The subprime auto-lending business -- writing car-loans to people who can't afford them -- is fuelled by GPS-enabled immobilizers that let lenders track and shut down cars whose drivers violate terms of service, from missing payments to fleeing the tri-county area in order to move into a shelter for abused women.
The Haynes Build Your Own V8 Engine ($65.62) sounds fantastic -- the lengthy selection of positive reviews confirm the manufacturer's claim that a "talented 10 year old" could assemble it, and it can be disassembled and reassembled, which makes it great for classrooms, camps and studios. (via Red Ferret)
Dream Cars, an exhibition at Atlanta's High Museum, features the most amazing, doomed, gorgeous automotive designs of the automotive age. Streamlined or blobby, three-wheeled or magnificently finned, these are the cars that leapt off the cover of popular science pulps and into the showrooms, where they died an obscure death. The museum's site has some beautiful photos and curatorial notes on each of the cars in the exhibition, which runs to Sept 7.
Rural counties across Indiana have been purchasing Afghanistan-surplus tanks with gunner turrets and heavy armour; most recently, it was Johnson County, whose Sheriff, Doug Cox, justified the purchase by saying, "The United States of America has become a war zone."
The 55,000lb "mine resistant ambush protected" tank (MRAP) was a steal at $5,000 (original price: $733,000), part of a bizarro-world peace dividend from the Afghanistan and Iraq drawdown, which sees the toolsuite of a military occupying force being flogged at knock-down rates to macho shithead sheriffs across the American heartland for deployment against American civilians.
For example, Johnson County SWAT used their MRAP to break up a fight between two drunks, and in Morgan County, the requisition for their MRAP said it was to be used for a variety of purposes, including "drug search warrants and felony arrest warrants." By and large, counties acquiring these tanks have no formal policy about when and how they can be used.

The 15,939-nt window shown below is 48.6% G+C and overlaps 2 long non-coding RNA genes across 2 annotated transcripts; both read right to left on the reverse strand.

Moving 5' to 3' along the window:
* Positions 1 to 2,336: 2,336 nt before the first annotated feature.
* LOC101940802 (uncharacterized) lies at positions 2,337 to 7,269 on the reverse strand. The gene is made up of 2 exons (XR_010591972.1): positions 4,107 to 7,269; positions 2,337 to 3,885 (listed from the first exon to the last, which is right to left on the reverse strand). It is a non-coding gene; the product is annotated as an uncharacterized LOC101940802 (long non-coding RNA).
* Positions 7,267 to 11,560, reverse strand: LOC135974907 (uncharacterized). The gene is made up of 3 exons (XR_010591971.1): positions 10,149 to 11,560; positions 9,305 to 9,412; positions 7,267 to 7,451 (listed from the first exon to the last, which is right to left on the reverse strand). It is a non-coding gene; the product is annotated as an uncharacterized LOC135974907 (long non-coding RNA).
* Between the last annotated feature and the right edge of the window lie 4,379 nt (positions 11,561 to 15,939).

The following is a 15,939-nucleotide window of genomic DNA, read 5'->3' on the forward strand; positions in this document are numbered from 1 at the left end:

National treasure John "Pink Flamingos" Waters just published Carsick, a book about his adventures hitchhiking from Baltimore to San Francisco (readers will remember that he got picked up by an indie band on the road). The Baltimore Sun interview with him about the book is a mix of heartwarming tales about how good Americans are to weirdo hitchhikers, depressing ruminations on why he won't be making any more movies anytime soon (Hollywood only wants $300M "tentpole movies" with a lot of explosions), and hilarity from the road. This looks like a hell of a book.
Here's a highlight reel of the adventures of a Moscow youth-group whose members physically place their bodies in the path of cars whose drivers insist on driving on sidewalks to beat Moscow's epic traffic. It's an inspiring couple of minutes of semi-suicidal bravery in the service of pedestrianism. (via Reddit)
A new mobile app called Monkeyparking allows people in San Francisco with good parking spots to auction them off when they're ready to leave, permitting circling rich people to engage in excitingly dangerous class warfare by bidding on spaces with their phones while they drive. The app's creators defend it as providing an "incentive" to leave your space for others to use.
Junopower is advertising presales of a portable device-charging USB battery called the "Jumpr" that can discharge its stored power at 300 amps, which is sufficient to jumpstart many automobile engines. They're billing it as a pocket-sized, 7 oz alternative to the trunk-sized emergency jumpstart kits that also recharges your phones and tablets. Pre-orders are $70 and they're promising shipments some time in May.